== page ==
If you're shopping for a smallish tablet, we wouldn't blame you for narrowing it down to the iPad mini and Google's new Nexus 7. But how do you choose between the two? Let Gizmag lend a hand, as we compare the specs (and other features) of the two mini-tablets.
The two tablets are roughly the same height, but are proportioned differently. The new Nexus 7 is 16 percent narrower than the iPad mini. The Google/Asus tablet is also a bit thicker, by 21 percent.
That narrower build helps the 2nd-gen Nexus 7 to tip the scales at 6 percent lighter than the iPad mini.
If you look at weight relative to surface area, though, the iPad mini actually comes in at about eight percent lighter. So it's possible the iPad mini will, in a sense, feel lighter in hand.
Like the original Nexus 7, the new model sports a plastic construction. The updated tablet does skip out on the rubbery backing of the 2012 model though: this one has a smooth matte finish.
The iPad mini is made of Apple's favorite, anodized aluminum.
This is probably the most important category in this comparison. And you could make an argument for either tablet, depending on your priorities.
The iPad mini's screen is larger, and those commonly-used diagonal measurements (7.9-inch and 7-inch) don't tell the whole story. When you measure the areas of both screens (a much more telling data point), you'll see that the Nexus 7 only gives you 74 percent as much real estate as the iPad mini. That's a significant difference, and worth taking into account.
But even bigger is the difference in sharpness, where the Nexus 7 has a huge advantage. Its 323 pixels per inch (PPI) blow away the iPad mini's mere 162 PPI. Or, put another way, the iPad mini only gives you 34 percent of the pixels you get with the new Nexus 7, despite having that bigger screen. The Google tablet will display much sharper text, much finer detail, and crisper images.
The new Nexus 7's Snapdragon processor is newer, has more cores, is faster, and outbenchmarks the iPad's A5. Performance should be a huge advantage for the Nexus 7.
Another big performance boost for the Nexus 7, as it quadruples the iPad mini's mere 512 MB of RAM.
The only difference in storage is the iPad mini's 64 GB option. Neither tablet has a microSD card slot for supplemental storage.
Both tablets are also available in LTE mobile data models. The big difference here is that while all three storage models of the iPad mini are available with 4G LTE, Google only sells the 32 GB version of the Nexus 7 with LTE.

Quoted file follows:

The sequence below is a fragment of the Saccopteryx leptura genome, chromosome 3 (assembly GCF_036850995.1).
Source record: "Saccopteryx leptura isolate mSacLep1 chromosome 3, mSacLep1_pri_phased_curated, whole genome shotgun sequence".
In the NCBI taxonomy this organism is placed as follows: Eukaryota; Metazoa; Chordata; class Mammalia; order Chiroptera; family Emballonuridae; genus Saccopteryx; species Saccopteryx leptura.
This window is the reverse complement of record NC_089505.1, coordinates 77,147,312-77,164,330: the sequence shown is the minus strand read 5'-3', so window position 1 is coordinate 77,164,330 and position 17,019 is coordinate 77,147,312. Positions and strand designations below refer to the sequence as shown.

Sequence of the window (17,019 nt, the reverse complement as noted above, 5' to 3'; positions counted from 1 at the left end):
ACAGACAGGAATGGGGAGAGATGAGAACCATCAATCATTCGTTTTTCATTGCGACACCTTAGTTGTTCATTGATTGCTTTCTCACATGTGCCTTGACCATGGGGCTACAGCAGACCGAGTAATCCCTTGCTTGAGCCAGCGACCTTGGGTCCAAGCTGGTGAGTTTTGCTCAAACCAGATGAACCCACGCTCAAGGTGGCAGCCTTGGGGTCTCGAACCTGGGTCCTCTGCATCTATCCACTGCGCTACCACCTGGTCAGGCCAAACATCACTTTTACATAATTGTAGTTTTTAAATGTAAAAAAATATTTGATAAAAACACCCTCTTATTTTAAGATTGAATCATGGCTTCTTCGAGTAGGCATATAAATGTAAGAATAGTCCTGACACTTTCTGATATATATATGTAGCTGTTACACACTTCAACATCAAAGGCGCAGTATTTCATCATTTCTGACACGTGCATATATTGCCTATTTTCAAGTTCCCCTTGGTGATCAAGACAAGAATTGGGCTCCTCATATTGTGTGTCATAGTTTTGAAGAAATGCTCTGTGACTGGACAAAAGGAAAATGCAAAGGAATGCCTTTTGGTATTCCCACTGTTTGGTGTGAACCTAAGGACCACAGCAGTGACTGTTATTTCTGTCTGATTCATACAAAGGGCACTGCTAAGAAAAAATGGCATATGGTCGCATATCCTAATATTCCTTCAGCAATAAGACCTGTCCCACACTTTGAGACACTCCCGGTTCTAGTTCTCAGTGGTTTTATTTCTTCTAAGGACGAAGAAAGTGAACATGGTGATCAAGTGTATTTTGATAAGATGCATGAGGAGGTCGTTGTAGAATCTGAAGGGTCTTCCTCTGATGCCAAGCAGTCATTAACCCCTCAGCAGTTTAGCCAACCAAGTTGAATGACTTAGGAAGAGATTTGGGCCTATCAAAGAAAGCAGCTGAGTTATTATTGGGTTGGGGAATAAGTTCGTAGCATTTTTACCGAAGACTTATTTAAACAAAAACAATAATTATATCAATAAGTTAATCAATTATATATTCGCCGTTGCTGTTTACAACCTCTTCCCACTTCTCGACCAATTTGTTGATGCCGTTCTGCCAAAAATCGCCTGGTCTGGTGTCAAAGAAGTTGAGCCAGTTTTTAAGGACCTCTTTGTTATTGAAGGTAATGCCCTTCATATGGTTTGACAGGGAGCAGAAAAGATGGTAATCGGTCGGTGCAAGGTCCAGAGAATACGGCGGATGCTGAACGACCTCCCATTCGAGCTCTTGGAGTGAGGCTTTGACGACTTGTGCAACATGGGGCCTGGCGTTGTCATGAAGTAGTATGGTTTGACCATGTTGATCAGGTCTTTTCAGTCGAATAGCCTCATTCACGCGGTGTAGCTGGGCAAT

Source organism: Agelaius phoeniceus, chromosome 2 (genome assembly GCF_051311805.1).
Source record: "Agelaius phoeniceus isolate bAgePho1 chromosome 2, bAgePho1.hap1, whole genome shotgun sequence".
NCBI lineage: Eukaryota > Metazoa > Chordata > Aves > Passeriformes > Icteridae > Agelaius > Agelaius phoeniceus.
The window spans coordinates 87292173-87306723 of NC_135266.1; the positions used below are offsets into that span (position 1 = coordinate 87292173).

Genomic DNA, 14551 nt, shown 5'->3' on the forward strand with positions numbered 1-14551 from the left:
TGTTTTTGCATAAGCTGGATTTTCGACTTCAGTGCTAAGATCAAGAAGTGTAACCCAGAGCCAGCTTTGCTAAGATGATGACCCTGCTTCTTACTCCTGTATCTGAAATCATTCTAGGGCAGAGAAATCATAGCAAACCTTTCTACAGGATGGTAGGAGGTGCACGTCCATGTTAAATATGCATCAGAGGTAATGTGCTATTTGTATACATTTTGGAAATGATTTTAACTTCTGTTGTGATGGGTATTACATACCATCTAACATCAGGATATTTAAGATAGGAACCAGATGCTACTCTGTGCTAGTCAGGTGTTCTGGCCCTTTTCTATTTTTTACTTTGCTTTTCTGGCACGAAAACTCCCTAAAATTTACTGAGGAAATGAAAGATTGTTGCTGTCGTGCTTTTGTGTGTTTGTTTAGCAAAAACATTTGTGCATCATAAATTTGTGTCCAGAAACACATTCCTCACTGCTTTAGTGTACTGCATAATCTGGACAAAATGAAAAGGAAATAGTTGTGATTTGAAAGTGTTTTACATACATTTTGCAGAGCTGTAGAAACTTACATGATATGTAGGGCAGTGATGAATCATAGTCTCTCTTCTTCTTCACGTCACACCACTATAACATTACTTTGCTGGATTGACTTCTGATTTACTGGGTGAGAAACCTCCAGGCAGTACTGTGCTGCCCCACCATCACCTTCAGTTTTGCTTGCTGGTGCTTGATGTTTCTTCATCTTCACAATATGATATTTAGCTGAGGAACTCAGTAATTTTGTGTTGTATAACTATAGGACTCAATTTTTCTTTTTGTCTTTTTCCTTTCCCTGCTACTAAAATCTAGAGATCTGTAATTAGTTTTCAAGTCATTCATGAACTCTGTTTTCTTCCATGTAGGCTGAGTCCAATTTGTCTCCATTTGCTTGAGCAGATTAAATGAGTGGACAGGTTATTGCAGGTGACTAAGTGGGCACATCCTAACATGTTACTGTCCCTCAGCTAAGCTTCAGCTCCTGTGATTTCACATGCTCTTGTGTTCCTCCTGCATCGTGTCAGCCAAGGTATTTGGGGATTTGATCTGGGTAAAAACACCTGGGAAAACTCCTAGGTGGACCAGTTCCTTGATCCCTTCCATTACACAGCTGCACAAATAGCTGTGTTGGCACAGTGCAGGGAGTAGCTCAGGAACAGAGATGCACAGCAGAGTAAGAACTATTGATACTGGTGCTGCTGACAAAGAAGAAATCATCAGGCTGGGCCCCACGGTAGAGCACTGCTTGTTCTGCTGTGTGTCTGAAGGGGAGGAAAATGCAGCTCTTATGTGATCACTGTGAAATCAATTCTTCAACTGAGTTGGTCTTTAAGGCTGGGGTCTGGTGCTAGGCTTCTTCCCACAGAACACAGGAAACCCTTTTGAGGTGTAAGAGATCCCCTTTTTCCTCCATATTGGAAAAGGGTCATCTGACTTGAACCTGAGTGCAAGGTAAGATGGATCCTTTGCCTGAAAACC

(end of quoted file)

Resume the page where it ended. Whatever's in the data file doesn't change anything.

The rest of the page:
We doubt you're planning on using your tablet as your primary camera, and it looks like Apple and Google are guessing the same thing. Both tablets have solid enough cameras, but don't expect anything mind-blowing.
Battery life will be worth keeping an eye on with the Nexus 7. It has less capacity and a much higher-resolution display than the iPad mini, so it might have its work cut out to match the Apple tablet's great battery life.
For what it's worth, Google estimates nine hours of active use for the new Nexus 7. Apple estimates ten hours for the iPad mini, and in our experience, it lives up to that promise.
If wireless charging is your thing, only the Nexus 7 delivers. It's compatible with Qi standard wireless charging stations.
If you're looking to use near-field communication (NFC) to do things like unlock your tablet with a ring, you'll want to lean towards the Nexus 7. Apple has yet to make a device with an NFC chip onboard.
What do you know, we're back to the well-trodden iOS vs. Android battle. We aren't here to tell you which you'll like better, but both have matured into advanced – yet simple – mobile operating systems. iOS still has an advantage in quality and quantity of tablet apps, but the Google Play Store has been improving in that area, so there shouldn't be too many worries there.
Unlike many Android devices, the Nexus 7 will always run the latest version of Google's software, and will be among the first to receive updates. Ditto for Apple's tablet, as Apple doesn't have manufacturer UIs or carrier politics standing in the way of its updates.
One cool new addition to the Nexus 7 is the ability to have multiple user accounts. This is a great feature for families who share one tablet.
In a way, this is an unfair comparison, as we're comparing Google's 2013 Nexus 7 to Apple's 2012 iPad mini. It isn't yet clear whether Apple will release a new model this year, and, if so, whether or not it will have that much-desired Retina Display.
Here's another huge advantage for the Nexus 7. You could easily argue that it "won" the majority of this comparison, yet it rings up for US$100 less than the iPad mini. Just based on its components and software, the Nexus 7 is shaping up to be one of the better tablet deals of the year.
This isn't the last word from us on these two tablets. But until we churn out our 2013 Nexus 7 review, we'd recommend keeping a close eye on this tablet. It's the first mini-tablet to have a high-resolution display. It does away with the excessive bezel on the 1st-gen model. It should deliver blazing-fast performance.
The iPad mini's form and screen size are still hard to beat. But our eyes feel anything but good after staring at the iPad mini's screen for too long. It's an Achilles' heel for Apple's tablet, and it's also the least of the Nexus 7's worries. This one is only going to get more interesting after we put the new Nexus tablet through the paces. Stay tuned.
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